Tuesday, December 1, 2009

Green Living Feature of the Week - CFL Lighting

One of the easiest ways for environmentally conscious people to make a difference is by using Compact Flourescent (CFL) bulbs for lighting.  I've used them exclusively in place of incandescent bulbs for about 5 years now, and love them.  They are more expensive, but they last 10 times longer than incandescent bulbs.  More significantly, they consume about 75% less electricity.  An incandescent bulb is very inefficient; it is essentially a heating element in a vacuum tube.  Most of the energy is converted to heat; light is almost a by-product.  CFL's run much cooler, converting more energy to light.  Not only do they help the environment, they save the consumer a lot of money.

I saw an impressive statistic, that every household in the U.S. replacing one incandescent bulb with a CFL would result in the same emission reduction as taking 1 million cars off the road. 
Wow-- think of the effect of replacing ALL incandescents with CFL's! 

CFL's do contain some mercury, so they should be recycled rather than thrown in the trash.  I'm taking them to the local Home Depot; all of their stores accept CFL's.   If there is not a store locally, the Earth911.com website shows nationwide recycling locations for almost all recyclables.

The next generation of energy efficient lighting is LED (light emitting diode) lighting.  The LED runs even cooler and uses even less power than the CFL, but is more expensive.  Recent improvements in LED technology should reduce prices as production increases.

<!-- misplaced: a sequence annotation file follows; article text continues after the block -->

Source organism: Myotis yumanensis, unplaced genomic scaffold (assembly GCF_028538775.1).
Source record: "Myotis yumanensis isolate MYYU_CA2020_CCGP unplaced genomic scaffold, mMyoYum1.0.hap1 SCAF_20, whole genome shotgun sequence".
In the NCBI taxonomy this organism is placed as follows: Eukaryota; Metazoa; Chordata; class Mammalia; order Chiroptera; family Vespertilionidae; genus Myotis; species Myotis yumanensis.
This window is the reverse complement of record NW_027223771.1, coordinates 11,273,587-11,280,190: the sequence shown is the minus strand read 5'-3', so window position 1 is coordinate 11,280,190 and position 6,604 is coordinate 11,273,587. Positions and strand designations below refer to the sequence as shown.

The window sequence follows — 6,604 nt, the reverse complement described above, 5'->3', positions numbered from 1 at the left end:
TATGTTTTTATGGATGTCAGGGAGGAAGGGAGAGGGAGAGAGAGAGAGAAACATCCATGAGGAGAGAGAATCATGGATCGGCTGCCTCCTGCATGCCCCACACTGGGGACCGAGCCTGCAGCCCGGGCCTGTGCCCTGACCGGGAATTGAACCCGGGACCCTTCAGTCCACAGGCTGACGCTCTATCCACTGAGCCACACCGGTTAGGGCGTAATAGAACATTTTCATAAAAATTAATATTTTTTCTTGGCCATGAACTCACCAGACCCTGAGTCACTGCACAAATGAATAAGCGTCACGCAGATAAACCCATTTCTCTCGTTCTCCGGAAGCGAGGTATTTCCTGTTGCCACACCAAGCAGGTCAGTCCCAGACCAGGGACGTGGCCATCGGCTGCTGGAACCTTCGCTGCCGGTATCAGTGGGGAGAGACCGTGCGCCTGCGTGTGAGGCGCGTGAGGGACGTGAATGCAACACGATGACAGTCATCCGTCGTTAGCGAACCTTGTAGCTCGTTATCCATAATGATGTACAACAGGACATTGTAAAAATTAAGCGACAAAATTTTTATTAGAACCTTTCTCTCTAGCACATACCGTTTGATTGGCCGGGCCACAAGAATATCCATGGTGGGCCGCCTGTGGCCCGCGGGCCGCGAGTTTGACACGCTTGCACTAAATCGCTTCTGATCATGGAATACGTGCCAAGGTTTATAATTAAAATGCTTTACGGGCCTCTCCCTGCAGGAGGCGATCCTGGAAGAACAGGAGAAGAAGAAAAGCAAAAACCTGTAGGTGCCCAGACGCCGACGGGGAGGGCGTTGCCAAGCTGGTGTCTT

Anonymous said...

Great topic! One of the first things I did when I bought my house was to switch all the bulbs to CFL's. Love them.

People do have complaints about them though - so a couple of things to mention is the color rendering index (CRI), warm-up time, and dimming capabilities. A lot of people complain about the color of the CFL's, but really they're choosing a CRI they don't like. (This is also a complaint of LED's - that they're blue'ish - but they're getting better too). Most CFL's come in three "colors" - daylight, bright white, and soft white - which is equivalent to the warm color of an incandescent bulb.

CFL's have a short warm up time to reach their full brightness - and this varies from brand to brand. The ones in my kitchen take a couple of seconds, but the ones in my roommates bathroom take almost 30 seconds.

And then, dimming CFLs - or any fluorescent light - can be problematic. There is a special dimming ballasts that is needed - so if you need one to be dimmable - make sure the box says that it is. Dimming bulbs that do not have the ballast can shorten the life of the bulb...as will flicking the switch on and off repeatedly...

Brian said...

Excellent! I love that I haven't had to replace a bulb in my house in about three years.

Vern said...

Consumers do need to aware of the CRI rating so they can choose for their color preferences.

And a special CFL type IS needed for installation in a dimming fixture.

Very good points! Thanks!!

P.S. Some CFL's come with the coils inside a globe. They can be used where an incandescent-similar appearance is preferred.

Vern said...

I've only changed a very few. Where I like that the best is on outdoor fixtures where I have to get up on a stepladder and juggle the lamps and the fixture cover in the dark!